Laser marking is the process of labeling or ‘marking’ on certain materials using a laser machine. How the materials are marked depends on the application and the programming you use. Laser marking is the broad term used in this industry.
Categories of laser marking include removing, cutting, staining, foaming, annealing, etching, or engraving. Each process has its upsides and downsides, but they are used according to the material being marked on.
Three Benefits of Laser Marking
- Consistent Quality with High Precision – Highly precise marking with consistent quality are earmarks of laser marking. Even with the most delicate of projects, lasers mark with amazing clarity that is has yet to be matched. Even if you must use the 1-point font size, the image or text will be clearly legible. Besides this unmatched clarity, laser marking is also known for its constant and consistent quality results.
- High-Speed Marking – The marking and coding industry deals in many fast-paced applications, which is one reason laser marking is so desired. Laser marking machines are capable of some of the fastest marking abilities in the market today. High-speed marking results in optimal productivity across industries where marking is important. Depending on what materials are being marked, laser marking machines can be programmed with increased speed.
- Marking Durability – Laser etching, a form of marking, is a permanent process that is resistant to abrasion, acids, and heat. Lasers can be programmed to etch on surfaces without causing damage to the material.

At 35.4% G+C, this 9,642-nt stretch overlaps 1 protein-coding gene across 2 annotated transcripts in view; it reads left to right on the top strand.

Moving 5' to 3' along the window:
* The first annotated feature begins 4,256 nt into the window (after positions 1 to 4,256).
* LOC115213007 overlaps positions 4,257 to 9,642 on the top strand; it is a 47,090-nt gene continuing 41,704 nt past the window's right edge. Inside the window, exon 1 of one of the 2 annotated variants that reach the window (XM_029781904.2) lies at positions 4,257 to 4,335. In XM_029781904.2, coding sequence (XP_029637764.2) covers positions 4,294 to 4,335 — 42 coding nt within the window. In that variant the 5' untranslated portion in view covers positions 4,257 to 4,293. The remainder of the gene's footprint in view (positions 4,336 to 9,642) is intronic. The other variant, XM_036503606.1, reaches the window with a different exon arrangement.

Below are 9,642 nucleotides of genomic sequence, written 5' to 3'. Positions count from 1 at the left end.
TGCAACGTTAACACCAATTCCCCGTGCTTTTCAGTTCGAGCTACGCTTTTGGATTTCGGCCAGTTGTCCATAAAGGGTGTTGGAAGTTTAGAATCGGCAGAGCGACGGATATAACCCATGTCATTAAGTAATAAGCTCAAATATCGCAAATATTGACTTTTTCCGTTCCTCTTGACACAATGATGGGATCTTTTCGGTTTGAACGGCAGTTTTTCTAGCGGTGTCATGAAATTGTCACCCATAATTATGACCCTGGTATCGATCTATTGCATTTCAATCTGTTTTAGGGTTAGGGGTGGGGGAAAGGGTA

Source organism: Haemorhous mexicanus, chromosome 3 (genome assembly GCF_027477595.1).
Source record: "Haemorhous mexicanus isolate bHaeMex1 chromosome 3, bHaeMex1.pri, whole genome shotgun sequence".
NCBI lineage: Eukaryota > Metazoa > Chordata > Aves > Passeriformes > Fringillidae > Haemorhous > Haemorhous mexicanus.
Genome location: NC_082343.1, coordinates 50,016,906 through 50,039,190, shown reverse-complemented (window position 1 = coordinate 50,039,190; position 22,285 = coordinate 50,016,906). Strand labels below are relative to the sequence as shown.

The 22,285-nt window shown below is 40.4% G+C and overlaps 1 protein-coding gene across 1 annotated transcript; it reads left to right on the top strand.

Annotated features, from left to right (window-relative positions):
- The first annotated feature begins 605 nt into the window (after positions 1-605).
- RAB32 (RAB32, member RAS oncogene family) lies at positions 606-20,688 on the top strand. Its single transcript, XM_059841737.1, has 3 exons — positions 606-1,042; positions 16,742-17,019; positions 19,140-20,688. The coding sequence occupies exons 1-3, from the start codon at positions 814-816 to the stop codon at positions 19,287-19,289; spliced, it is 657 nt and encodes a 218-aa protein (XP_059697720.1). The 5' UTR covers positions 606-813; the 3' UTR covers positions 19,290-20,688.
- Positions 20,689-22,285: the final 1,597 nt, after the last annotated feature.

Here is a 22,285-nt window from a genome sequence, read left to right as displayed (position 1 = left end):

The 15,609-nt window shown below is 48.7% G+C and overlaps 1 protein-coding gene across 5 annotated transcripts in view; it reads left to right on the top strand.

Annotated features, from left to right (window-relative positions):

Materials that Can Be Marked with Laser Technology
- Metals like stainless steel, alloy steels, anodized aluminum, brass, precious metals, coated metals, gold, silver, aluminum, copper, platinum, bronze, and titanium can be marked or engraved with batch numbers, traceability codes, product numbers, serial numbers, and more
- Plastics like PMMA, polyamide, plastics with laser additives, polyester, PET, silicone, polyethylene, POM, PSU, PPSU, PS, polycarbonate, and ABS can be marked with the non-contact method for fast, damage-free marking
- Miscellaneous materials such as laminates, paints, films, and foils can be marked to create things like nameplates, labels, and membrane keyboards
Types of Processes of Laser Marking
- Annealing Marking is a special kind of laser etching used for metals. The heat from the annealing process creates oxidation under the material’s surface, which produces a color change on the metal’s surface.
- Staininguses a heating effect that creates a chemical reaction in the material being marked. This process results in different shades of color. For instance, if light plastic substrate becomes discolored during the laser etching process, some soot particles can be produced, resulting in a darker marking.
- Engraving is when the material’s surface is melted and then evaporated via the laser. The laser beam actually removes the material, leaving an impression on the surface.
- Removing is where the laser removes top coats that are on the material. There is a contrast produced as a result. Coated metals, foils, films, laminates, and aluminums are the most common materials for this process.
- Foaming is when the laser beam melts the substrate, creating gas bubbles that reflect/diffuse light. This kind of marking comes out lighter than the areas left untouched.
- Carbonizing allows vivid contrasts on bright surfaces. The laser heats up the material’s surface, allowing hydrogen, oxygen, or a combination of these gases to emit from it. A darkened area is left behind due to carbon concentration.
This covered the primary benefits, materials, and types of processes used in laser marking. As this market continues to grow, more uses will be discovered, which will widen the industry as a whole.
For the latest in laser marking machines, you can contact Needham Coding.